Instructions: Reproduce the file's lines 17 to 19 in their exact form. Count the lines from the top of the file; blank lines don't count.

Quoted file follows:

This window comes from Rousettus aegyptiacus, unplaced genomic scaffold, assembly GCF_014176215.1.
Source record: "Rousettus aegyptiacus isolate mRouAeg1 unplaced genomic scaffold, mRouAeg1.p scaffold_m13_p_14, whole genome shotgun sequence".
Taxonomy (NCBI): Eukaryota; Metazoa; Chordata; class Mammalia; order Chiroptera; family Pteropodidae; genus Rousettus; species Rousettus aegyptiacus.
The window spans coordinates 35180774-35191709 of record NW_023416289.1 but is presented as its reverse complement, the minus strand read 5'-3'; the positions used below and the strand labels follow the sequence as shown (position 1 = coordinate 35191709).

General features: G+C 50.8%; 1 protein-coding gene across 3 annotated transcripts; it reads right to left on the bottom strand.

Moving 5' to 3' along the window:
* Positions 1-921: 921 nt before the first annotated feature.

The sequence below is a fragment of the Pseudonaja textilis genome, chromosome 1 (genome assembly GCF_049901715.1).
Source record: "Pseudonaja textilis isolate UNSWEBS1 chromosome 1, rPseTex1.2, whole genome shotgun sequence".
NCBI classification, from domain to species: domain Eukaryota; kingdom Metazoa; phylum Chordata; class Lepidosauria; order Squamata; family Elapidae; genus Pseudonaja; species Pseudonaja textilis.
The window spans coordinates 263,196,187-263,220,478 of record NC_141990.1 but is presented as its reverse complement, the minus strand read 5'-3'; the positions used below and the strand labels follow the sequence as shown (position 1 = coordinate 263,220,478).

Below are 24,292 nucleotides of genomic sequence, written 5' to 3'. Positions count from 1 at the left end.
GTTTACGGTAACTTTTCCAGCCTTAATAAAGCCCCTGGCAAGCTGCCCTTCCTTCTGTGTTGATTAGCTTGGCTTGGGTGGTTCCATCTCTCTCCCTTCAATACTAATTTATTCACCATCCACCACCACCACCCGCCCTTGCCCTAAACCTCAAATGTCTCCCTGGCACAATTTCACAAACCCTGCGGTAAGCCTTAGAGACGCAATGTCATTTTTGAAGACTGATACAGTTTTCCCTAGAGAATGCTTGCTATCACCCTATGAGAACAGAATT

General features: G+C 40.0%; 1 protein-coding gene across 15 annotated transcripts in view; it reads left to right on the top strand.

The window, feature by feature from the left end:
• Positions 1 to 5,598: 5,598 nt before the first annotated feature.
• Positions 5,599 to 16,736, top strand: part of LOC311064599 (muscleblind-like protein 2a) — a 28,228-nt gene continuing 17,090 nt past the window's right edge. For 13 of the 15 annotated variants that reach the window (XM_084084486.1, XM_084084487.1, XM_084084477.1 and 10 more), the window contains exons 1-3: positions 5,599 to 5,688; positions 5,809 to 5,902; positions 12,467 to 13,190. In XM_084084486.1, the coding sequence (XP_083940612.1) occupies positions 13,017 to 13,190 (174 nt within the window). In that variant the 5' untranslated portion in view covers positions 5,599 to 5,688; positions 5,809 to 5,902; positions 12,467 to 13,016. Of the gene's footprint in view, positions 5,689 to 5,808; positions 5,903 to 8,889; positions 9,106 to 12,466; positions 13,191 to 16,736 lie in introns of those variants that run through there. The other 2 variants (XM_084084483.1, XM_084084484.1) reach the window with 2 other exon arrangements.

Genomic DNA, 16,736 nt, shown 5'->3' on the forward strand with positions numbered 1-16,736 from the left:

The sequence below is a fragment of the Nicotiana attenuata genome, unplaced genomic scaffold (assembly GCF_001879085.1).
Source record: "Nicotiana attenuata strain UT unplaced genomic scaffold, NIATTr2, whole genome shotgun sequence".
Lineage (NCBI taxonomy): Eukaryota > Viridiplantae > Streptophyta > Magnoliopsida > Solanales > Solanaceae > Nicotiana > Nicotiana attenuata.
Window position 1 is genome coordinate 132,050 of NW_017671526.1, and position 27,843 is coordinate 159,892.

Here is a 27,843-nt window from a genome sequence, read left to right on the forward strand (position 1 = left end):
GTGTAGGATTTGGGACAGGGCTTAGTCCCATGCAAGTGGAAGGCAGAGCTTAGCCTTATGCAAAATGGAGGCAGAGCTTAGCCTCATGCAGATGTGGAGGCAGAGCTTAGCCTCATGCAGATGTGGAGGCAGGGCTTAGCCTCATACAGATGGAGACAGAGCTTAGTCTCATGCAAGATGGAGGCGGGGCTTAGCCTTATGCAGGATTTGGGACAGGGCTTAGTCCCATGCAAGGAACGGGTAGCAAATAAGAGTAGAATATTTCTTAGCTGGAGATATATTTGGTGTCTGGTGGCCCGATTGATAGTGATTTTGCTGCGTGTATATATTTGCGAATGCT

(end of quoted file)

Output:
• Positions 5,599 to 16,736, top strand: part of LOC311064599 (muscleblind-like protein 2a) — a 28,228-nt gene continuing 17,090 nt past the window's right edge. For 13 of the 15 annotated variants that reach the window (XM_084084486.1, XM_084084487.1, XM_084084477.1 and 10 more), the window contains exons 1-3: positions 5,599 to 5,688; positions 5,809 to 5,902; positions 12,467 to 13,190. In XM_084084486.1, the coding sequence (XP_083940612.1) occupies positions 13,017 to 13,190 (174 nt within the window). In that variant the 5' untranslated portion in view covers positions 5,599 to 5,688; positions 5,809 to 5,902; positions 12,467 to 13,016. Of the gene's footprint in view, positions 5,689 to 5,808; positions 5,903 to 8,889; positions 9,106 to 12,466; positions 13,191 to 16,736 lie in introns of those variants that run through there. The other 2 variants (XM_084084483.1, XM_084084484.1) reach the window with 2 other exon arrangements.

Genomic DNA, 16,736 nt, shown 5'->3' on the forward strand with positions numbered 1-16,736 from the left:

The sequence below is a fragment of the Nicotiana attenuata genome, unplaced genomic scaffold (assembly GCF_001879085.1).